Some people could not live without their obedience club and others don’t feel that way at all.
You can be sure like everything else, there are great clubs and not so great clubs. I have worked with quite a few, presenting seminars to members and instructors and instructor training too and my experiences have been great.
The actual club is not what I am talking about here though, I want to cover whether I think the obedience club is right for your dog.
Dogs that will do well in Obedience Clubs
If you have a dog that is relaxed and calm around other dogs and has some good food motivation, a good Obedience Club will probably work well for you.
If you are interested in looking into trialling in Obedience or Rally for fun and would like to try your hand at this and your dog is not that interested in other dogs and food motivated, then the Obedience Club can be a great place for you to go too.
Dogs that do not do well in Obedience Clubs
I will start with saying that, the dogs I am going to talk about “may” do OK, but I don’t feel this is the best path to take from the start.
Obedience instructors are often volunteering and have a whole class to consider, they may not be Behaviour Specialists and the class environment may not be the best place to deal with an aggressive, fearful or highly overstimulated dog.
Dogs with aggressive behaviours towards people or other dogs may be a liability both for the club and the owner.
These dogs may not benefit from this environment and it will be best to consult with an experienced Behaviourist that can start the rehabilitation process.
Down the track this dog may be able to join the class once the issues are under control.
Dogs with very little interest in food may also be very slow to progress through some classes, especially those that predominantly use food rewards to teach and reinforce behaviours.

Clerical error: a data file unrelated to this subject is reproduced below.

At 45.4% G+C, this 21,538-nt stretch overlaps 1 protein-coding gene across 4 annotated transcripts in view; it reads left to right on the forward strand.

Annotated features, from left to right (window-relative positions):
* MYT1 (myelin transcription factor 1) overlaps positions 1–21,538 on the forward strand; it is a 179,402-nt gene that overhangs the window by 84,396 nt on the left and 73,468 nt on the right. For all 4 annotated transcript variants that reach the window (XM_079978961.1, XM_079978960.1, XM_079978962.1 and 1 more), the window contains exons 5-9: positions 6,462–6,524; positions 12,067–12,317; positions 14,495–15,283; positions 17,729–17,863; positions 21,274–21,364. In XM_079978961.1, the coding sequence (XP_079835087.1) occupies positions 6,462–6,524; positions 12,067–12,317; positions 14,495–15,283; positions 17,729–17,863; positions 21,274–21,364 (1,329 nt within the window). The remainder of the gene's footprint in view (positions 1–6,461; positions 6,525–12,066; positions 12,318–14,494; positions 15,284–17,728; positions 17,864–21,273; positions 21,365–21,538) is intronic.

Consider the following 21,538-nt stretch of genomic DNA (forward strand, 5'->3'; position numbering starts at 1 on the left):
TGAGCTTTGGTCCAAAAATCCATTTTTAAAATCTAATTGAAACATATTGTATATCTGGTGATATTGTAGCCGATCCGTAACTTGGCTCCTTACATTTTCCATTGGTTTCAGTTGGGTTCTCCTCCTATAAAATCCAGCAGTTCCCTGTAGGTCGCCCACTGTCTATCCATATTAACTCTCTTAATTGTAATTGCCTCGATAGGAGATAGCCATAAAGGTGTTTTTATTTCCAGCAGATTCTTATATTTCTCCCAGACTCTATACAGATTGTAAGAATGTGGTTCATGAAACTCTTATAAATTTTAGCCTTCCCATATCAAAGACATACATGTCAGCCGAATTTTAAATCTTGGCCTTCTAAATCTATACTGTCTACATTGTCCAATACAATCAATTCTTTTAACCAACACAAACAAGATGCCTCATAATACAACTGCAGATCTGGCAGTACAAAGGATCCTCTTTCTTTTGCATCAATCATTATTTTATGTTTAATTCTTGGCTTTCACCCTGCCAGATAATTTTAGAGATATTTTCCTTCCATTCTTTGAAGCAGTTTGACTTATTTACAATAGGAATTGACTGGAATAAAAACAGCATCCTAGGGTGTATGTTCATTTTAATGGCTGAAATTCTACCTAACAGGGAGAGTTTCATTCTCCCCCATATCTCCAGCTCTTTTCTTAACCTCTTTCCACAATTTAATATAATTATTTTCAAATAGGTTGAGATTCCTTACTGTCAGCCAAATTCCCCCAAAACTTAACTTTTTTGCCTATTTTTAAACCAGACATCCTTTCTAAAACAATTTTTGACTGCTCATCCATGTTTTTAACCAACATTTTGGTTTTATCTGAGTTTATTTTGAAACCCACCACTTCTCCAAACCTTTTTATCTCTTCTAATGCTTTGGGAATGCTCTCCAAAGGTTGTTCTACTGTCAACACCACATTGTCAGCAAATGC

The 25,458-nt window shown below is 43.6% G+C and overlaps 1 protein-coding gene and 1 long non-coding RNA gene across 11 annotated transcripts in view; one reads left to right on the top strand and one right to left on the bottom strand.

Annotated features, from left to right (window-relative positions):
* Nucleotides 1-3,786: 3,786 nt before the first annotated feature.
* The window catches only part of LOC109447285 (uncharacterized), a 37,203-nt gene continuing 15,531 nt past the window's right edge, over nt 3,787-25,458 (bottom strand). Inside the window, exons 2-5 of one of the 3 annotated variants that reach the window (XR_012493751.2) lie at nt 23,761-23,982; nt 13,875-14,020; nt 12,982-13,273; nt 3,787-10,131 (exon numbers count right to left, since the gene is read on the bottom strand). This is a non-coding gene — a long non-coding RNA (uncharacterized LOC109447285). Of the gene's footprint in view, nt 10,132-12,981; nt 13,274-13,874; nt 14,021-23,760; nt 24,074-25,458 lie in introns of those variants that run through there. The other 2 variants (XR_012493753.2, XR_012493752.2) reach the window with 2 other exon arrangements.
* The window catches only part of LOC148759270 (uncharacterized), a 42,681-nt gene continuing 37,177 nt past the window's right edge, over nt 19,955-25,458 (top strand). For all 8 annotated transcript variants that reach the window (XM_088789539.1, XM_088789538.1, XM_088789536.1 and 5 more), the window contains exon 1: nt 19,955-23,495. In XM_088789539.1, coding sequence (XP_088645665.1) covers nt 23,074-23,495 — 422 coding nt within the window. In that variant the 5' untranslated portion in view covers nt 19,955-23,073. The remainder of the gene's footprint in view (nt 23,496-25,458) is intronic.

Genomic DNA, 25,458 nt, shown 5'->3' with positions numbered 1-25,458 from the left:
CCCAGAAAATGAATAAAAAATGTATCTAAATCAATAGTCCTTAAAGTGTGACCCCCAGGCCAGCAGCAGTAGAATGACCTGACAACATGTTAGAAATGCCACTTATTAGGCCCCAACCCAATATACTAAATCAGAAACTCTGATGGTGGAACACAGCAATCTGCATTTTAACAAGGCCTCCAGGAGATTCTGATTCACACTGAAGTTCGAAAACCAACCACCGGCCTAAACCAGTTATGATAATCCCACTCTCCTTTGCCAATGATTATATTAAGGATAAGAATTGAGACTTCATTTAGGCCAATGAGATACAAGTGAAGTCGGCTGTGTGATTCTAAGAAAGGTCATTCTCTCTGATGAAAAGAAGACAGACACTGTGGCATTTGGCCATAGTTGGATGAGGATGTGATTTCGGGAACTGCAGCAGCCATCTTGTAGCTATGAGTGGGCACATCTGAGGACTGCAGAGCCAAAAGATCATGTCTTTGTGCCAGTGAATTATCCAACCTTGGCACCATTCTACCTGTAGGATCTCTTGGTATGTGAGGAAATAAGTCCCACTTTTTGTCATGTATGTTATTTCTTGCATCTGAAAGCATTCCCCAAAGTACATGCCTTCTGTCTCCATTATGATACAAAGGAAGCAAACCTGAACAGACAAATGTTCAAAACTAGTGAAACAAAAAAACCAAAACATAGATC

These dogs can really benefit from going through some engagement training perhaps with a private coach to generate some engagement and motivation in your dog without your dog being distracted by the other dogs in the class.
Dogs that resource guard you or food should also consult with an experienced behaviourist before you place this dog in a group class where it may guard you or the food.
Nervous or anxious dogs that have trouble regulating their emotions. These dogs should go through a program with an experienced behaviourist to help them stabilise their emotions. They may be able to enter a class down the track.
High drive dogs that need activity to keep them engaged can be overdriven in classes. That is not to say that these dogs may not “calm down” in class, it is that high drive dogs have the ability to be top performers when in drive, so we would want to encourage and develop this asset, and a class environment may not be best for that.
I am not at all saying that obedience clubs or instructors are incapable, in many cases they may be, but when trying to manage a group of dogs and people, and giving everyone equal attention, this may be challenging for even the best of us.
There could be insurance issues surrounding the training of aggressive dogs and other club members many feel at risk around your dog.
Overall this is likely not going to make you feel like you’re in the right place.
With these dogs we start in our private indoor training room so we can control the environment and keep everyone safe.
We avoid using parks and recreation areas and strangers’ dogs to test or work around, this is honestly very risky, and illegal as a dog displaying certain behaviours in public, even if the dog is in training, it is prohibited.
When you have a dog with a behaviour problem, maybe a serious one that is concerning or dangerous, it will not be easy to solve. No matter where you go or how you train.
So, give yourself and your dog the best chance at success and attend the right professional for your situation.